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Culture must not be left behind in the green transition

Museums have a vital role in our culture: they help us preserve culture, experience the past, present and future, and educate. They contribute much to society, but as the Museums Association noted, “Many museums are overstretched as they are expected to achieve more and more on flat, or declining, funding.”

Anette Parksepp / Published on 24 March 2022
Aerial view of spiral staircase showing tourists walking on different levels, Italy, Rome, Vatican Museum

Museums typically occupy energy-hungry buildings and have expanding collections that they aim to keep in tightly-controlled environmental conditions. Photo: Coto Elizondo / DigitalVision / Getty Images.

With their important societal roles and contributions, it seems almost inappropriate to speak of the carbon footprint of museums while many companies with smaller public roles continue to pollute significantly. However, in a world struggling to respond to the climate crisis and green transition, every area of life must restructure itself and rethink its governing principles in order to not further escalate environmental crises. Culture and museums cannot resist change either. More museums across the world are considering how to cut their emissions and continue their important cultural roles with a lower impact on the environment.

Estonian museums can now join the new environmental management program Green Museum to do their part. Developed by SEI Tallinn together with the International Council of Museums Estonia, the Green Museum program will give museums specific targets in order to qualify for the Green Museum title. Estonia’s largest art museum, Kumu, is now the first to have earned the Green Museum certificate and title after successfully undergoing an audit.

“Museums need to think about the energy consumption in their buildings, the choice and reuse of exhibition materials, not to mention daily waste generation, water usage, transport and work travel related to museum work,” explained SEI Tallinn Senior Expert and Environmental Management Programme Director Harri Moora. “Furthermore, museums have a unique opportunity to be a mediator and a trustworthy partner in raising environmental consciousness and knowledge about sustainability among their target audiences, but also among the society at large.”

In addition to the energy and material consumption of the institutions, the Green Museum system also takes into account the principles practised in the personnel management and content of the exhibitions.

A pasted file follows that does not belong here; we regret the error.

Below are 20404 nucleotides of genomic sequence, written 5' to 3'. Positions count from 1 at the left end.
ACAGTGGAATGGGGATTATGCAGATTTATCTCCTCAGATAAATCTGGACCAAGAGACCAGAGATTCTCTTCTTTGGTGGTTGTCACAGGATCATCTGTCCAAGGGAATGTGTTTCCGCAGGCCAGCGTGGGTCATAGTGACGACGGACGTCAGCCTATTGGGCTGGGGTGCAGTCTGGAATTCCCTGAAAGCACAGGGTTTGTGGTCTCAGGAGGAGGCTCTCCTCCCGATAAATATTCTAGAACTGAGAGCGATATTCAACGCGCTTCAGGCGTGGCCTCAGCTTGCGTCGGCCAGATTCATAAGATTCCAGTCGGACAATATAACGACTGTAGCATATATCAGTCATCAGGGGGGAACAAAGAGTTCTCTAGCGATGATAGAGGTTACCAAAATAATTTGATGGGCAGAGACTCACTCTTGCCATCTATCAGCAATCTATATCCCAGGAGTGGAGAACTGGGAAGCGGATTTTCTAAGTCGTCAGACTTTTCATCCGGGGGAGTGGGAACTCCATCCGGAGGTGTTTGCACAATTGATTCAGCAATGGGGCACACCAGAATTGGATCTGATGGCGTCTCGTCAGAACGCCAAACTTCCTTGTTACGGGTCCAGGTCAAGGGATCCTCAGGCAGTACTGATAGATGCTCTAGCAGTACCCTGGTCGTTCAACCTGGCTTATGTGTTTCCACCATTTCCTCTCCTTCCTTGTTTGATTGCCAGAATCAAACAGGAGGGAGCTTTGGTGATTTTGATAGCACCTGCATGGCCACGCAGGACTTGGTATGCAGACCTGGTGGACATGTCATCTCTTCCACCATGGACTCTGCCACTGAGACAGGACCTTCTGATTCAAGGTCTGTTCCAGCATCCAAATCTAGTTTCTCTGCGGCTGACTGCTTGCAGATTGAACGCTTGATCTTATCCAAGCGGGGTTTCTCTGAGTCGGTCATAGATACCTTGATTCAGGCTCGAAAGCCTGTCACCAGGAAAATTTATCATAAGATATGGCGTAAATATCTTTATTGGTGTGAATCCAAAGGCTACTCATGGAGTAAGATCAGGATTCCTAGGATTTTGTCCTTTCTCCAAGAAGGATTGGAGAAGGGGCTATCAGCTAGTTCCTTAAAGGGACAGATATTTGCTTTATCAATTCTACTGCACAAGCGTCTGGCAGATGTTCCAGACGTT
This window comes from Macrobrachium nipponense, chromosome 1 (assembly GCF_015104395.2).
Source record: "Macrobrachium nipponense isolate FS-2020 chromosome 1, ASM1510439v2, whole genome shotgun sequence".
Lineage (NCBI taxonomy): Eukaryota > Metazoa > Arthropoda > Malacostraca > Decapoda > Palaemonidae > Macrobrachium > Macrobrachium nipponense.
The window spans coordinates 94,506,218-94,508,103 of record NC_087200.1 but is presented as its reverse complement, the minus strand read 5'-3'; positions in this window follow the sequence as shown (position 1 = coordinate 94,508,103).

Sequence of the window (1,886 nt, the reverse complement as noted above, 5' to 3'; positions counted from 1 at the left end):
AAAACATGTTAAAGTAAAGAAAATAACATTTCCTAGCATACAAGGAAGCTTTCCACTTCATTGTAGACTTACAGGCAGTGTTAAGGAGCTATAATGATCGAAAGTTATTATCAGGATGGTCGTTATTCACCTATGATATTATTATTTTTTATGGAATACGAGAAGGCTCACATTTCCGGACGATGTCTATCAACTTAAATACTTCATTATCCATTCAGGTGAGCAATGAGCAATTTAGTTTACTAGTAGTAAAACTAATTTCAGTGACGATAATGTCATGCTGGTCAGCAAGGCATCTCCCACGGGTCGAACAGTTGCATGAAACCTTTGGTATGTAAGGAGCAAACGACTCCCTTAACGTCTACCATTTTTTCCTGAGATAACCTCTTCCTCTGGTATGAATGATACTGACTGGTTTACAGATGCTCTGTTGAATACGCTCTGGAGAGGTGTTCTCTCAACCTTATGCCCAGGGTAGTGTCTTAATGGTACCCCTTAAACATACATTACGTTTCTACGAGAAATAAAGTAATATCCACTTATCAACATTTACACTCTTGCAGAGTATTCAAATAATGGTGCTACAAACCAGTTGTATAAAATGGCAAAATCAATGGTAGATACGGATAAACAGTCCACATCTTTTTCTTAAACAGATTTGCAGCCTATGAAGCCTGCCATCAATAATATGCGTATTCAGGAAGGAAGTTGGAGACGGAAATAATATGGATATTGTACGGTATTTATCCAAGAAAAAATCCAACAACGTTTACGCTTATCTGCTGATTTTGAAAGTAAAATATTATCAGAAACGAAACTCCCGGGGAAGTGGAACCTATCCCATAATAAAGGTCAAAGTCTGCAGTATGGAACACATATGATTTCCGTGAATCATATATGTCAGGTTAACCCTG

Museums need to think about the energy consumption in their buildings, the choice and reuse of exhibition materials, not to mention daily waste generation, water usage, transport and work travel related to museum work.

Harri Moora, SEI Tallinn Senior Expert

Kumu Director Kadi Polli acknowledged that the main environmental impact of museums is energy usage, where efficiency is very difficult. “Estonian museums are located in very different buildings, many of them in historical buildings. Meanwhile, there are very strict conditions for preserving art – a specific required temperature, humidity and so on. There’s not much elbow room,” said Polli.

The Museums Association notes the same in its paper on sustainability: “Museums have a lot to consider. They typically occupy energy-hungry buildings and have expanding collections, which they aim to keep in tightly-controlled environmental conditions. They often totally destroy old exhibitions and displays and replace them with new ones, with little reuse or recycling. Quality of service and ‘excellence’ sometimes seem less important than counting the number of visitors. Tourists, especially international tourists, are regarded as desirable visitors, in spite of the fact that tourism often involves extensive, energy consuming travel.”

However, this does not mean that museums cannot introduce environmental principles in their daily operations – on the contrary. Practical steps can be taken to preserve energy, water and waste where possible. Materials used in exhibitions can be better chosen and made for reuse. Kumu plans on reusing its exhibition partitions. According to Polli, this can be done up to six times in their case.

Sustainable planning is not only a question of ethics, but there is also a business case.

“Sustainability offers great opportunities for museums,” notes the Museums Association. “It brings new ways of interpreting collections and reaching audiences, it offers new ways of thinking about old problems such as collections care, financial stability and relationships with local communities. It brings better use of all resources, improved accountability and social responsibility and opportunities for excellence, innovation and creativity. It gives a chance to provide community leadership and is increasingly important to central and local government, and other funders.”

It is important to keep in mind that when countries allocate government funding for the green transition, the culture sector cannot be left behind. Especially at a time when museums are starting to systemically plan sustainable activities and do their part, they must be included in the funding of strategic sectors that can drive change.

Museums have a very special opportunity to affect change through their role in society: by exhibiting, explaining and educating on the important issues of our time. Through telling stories of our changing environments, museums can bring us closer to sustainability as well through culture.


Harri Moora

Programme Director, Senior Expert (Environmental Management Programme)

SEI Tallinn

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